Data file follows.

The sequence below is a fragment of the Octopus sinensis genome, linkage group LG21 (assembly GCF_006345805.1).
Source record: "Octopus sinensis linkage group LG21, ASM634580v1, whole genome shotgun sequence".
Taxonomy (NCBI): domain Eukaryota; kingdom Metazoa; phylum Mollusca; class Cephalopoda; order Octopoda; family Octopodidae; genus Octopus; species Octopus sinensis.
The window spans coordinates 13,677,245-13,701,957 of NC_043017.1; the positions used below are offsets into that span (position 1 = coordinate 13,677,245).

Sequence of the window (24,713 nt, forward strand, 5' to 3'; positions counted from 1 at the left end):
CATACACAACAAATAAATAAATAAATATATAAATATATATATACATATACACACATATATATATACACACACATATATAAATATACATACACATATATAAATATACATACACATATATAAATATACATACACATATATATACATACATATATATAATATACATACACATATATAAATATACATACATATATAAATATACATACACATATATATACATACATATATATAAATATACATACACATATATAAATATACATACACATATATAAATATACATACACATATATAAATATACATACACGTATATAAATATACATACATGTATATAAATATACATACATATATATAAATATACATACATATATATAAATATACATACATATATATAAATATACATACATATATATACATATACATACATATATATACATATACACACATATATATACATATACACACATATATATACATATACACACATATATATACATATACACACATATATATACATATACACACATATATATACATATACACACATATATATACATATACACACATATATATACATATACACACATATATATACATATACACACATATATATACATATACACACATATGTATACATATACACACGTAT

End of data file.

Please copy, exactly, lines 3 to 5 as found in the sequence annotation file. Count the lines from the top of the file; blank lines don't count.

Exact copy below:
Taxonomy (NCBI): domain Eukaryota; kingdom Metazoa; phylum Mollusca; class Cephalopoda; order Octopoda; family Octopodidae; genus Octopus; species Octopus sinensis.
The window spans coordinates 13,677,245-13,701,957 of NC_043017.1; the positions used below are offsets into that span (position 1 = coordinate 13,677,245).

Sequence of the window (24,713 nt, forward strand, 5' to 3'; positions counted from 1 at the left end):